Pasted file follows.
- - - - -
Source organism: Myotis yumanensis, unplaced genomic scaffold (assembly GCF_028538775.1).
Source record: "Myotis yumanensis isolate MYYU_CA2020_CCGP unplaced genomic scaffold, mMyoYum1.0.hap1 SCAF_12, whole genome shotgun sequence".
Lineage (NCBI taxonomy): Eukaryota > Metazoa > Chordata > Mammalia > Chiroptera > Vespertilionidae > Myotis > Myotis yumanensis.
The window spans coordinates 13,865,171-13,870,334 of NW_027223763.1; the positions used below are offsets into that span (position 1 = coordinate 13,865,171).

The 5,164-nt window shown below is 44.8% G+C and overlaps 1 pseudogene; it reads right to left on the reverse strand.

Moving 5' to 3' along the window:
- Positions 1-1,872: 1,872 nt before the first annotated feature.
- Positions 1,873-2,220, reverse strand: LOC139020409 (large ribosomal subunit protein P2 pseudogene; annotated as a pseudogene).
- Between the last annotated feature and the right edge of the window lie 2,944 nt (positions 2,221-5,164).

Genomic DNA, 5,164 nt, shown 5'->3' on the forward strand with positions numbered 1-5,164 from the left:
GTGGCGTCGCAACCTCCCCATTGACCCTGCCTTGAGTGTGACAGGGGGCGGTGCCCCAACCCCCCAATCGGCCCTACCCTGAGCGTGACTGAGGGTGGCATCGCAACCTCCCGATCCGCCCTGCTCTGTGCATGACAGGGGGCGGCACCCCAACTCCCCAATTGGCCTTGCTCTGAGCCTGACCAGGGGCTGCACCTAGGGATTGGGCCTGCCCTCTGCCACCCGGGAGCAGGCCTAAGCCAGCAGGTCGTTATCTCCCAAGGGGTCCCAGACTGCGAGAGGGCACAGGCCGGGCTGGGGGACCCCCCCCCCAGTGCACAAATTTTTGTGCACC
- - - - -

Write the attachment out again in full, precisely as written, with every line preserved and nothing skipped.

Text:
Source organism: Myotis yumanensis, unplaced genomic scaffold (assembly GCF_028538775.1).
Source record: "Myotis yumanensis isolate MYYU_CA2020_CCGP unplaced genomic scaffold, mMyoYum1.0.hap1 SCAF_12, whole genome shotgun sequence".
Lineage (NCBI taxonomy): Eukaryota > Metazoa > Chordata > Mammalia > Chiroptera > Vespertilionidae > Myotis > Myotis yumanensis.
The window spans coordinates 13,865,171-13,870,334 of NW_027223763.1; the positions used below are offsets into that span (position 1 = coordinate 13,865,171).

The 5,164-nt window shown below is 44.8% G+C and overlaps 1 pseudogene; it reads right to left on the reverse strand.

Moving 5' to 3' along the window:
- Positions 1-1,872: 1,872 nt before the first annotated feature.
- Positions 1,873-2,220, reverse strand: LOC139020409 (large ribosomal subunit protein P2 pseudogene; annotated as a pseudogene).
- Between the last annotated feature and the right edge of the window lie 2,944 nt (positions 2,221-5,164).

Genomic DNA, 5,164 nt, shown 5'->3' on the forward strand with positions numbered 1-5,164 from the left:
GTGGCGTCGCAACCTCCCCATTGACCCTGCCTTGAGTGTGACAGGGGGCGGTGCCCCAACCCCCCAATCGGCCCTACCCTGAGCGTGACTGAGGGTGGCATCGCAACCTCCCGATCCGCCCTGCTCTGTGCATGACAGGGGGCGGCACCCCAACTCCCCAATTGGCCTTGCTCTGAGCCTGACCAGGGGCTGCACCTAGGGATTGGGCCTGCCCTCTGCCACCCGGGAGCAGGCCTAAGCCAGCAGGTCGTTATCTCCCAAGGGGTCCCAGACTGCGAGAGGGCACAGGCCGGGCTGGGGGACCCCCCCCCCAGTGCACAAATTTTTGTGCACC